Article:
"None," Blake said. "The radar shield performed exactly as specified,
sir. Not a blink of a searchlight nor a single ground-to-air rocket did
we see. Perhaps, on hearing us pass by, they sent up an investigating
plane or two, but we were long gone by then. That's the advantage of
moving faster than the sound you make," he added pontifically.

"I still feel we've overlooked something," said the President. "In the
back of my mind, a small voice keeps trying to remind me of something
about the Russians, something that should have made me veto this whole
scheme at the start."

Blake looked puzzled. "What about them, sir? If it's in regard to their
psychology, I can assure you--"

"I don't mean their psychology at _all_," said the President. "No,
wait--yes, I do, in a minor way. They must pursue this thing, no matter
what, but--"

A light glimmered, then burned brightly in the President's eyes, and he
stood up and smacked his fist into his open palm. "Of course!" he said.
"Their methods!"

"Methods?" asked Blake, a little nervously.

The President's reply was interrupted by a knock at the door. The
three men exchanged a look; then the Secretary jabbed the button, and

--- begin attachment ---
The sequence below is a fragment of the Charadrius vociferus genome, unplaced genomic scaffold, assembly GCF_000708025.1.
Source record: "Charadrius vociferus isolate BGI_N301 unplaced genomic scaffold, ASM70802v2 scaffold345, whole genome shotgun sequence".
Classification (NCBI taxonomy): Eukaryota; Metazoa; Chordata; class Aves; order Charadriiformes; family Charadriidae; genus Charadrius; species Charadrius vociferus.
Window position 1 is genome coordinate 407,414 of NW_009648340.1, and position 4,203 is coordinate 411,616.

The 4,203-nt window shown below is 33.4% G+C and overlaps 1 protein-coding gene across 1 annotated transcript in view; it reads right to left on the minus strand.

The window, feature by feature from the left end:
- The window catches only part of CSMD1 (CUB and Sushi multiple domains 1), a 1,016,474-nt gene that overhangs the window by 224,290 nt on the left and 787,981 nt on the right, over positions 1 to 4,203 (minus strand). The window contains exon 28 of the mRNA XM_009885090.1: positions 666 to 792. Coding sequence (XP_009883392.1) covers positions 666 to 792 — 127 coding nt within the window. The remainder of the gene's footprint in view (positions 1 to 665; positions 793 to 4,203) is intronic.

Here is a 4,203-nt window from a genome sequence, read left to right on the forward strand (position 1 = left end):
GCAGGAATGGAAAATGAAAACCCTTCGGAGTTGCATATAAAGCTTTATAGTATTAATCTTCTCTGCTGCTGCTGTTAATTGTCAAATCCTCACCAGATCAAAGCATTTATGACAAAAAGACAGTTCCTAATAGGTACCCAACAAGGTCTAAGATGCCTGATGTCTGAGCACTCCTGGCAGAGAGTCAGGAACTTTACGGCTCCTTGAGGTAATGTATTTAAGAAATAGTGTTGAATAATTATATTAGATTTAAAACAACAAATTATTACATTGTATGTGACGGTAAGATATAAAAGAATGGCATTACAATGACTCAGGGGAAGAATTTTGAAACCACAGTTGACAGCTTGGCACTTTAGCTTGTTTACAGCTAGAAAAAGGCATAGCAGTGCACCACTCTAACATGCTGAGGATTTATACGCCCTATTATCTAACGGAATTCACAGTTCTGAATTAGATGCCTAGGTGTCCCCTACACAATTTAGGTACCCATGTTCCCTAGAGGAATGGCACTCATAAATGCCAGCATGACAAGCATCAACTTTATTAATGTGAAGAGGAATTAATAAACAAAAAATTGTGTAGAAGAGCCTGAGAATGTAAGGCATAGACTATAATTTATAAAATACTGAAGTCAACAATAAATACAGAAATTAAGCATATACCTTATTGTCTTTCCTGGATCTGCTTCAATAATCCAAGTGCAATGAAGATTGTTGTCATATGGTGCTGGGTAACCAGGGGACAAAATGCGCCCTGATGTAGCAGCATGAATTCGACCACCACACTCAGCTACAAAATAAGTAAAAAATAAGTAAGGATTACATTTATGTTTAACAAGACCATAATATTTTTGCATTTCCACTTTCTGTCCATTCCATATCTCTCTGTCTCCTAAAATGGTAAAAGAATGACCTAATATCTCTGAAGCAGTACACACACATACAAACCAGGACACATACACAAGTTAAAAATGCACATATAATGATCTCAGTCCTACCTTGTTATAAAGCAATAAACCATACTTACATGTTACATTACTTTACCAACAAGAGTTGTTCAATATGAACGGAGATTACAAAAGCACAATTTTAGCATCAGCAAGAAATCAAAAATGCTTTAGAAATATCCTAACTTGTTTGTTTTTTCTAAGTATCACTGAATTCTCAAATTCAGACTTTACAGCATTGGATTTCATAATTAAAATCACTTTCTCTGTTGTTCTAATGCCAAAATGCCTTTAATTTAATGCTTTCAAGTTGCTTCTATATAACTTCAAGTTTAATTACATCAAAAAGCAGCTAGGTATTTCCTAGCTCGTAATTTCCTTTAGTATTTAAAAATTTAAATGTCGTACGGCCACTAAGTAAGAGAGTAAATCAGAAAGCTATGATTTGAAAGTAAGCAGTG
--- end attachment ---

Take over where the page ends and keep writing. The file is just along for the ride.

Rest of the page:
Jenkins came in.

"This just came for you, sir," he said, handing the Secretary a small
envelope, and making his exit silently.

The President waited impatiently as the envelope was torn open and its
contents read. Then the Secretary's hands opened limply and the message
fell upon the table.

"Diplomatic note--Russian--Teddy," he whispered.

"What!" yelped the President. He snatched the paper from the table and
read it, then sank into his chair once more, his face grim and eyes
suspiciously moist. "The dirty, lowdown, rotten...."

Blake, hovering at tableside, hesitated a moment, then asked, "What
about Teddy? What's happened?"

"What we might have expected," said the Secretary dolefully.

"You don't mean--" Blake mumbled, horrified. He couldn't continue, just
waited for the worst.

The President nodded miserably.

"He's confessed."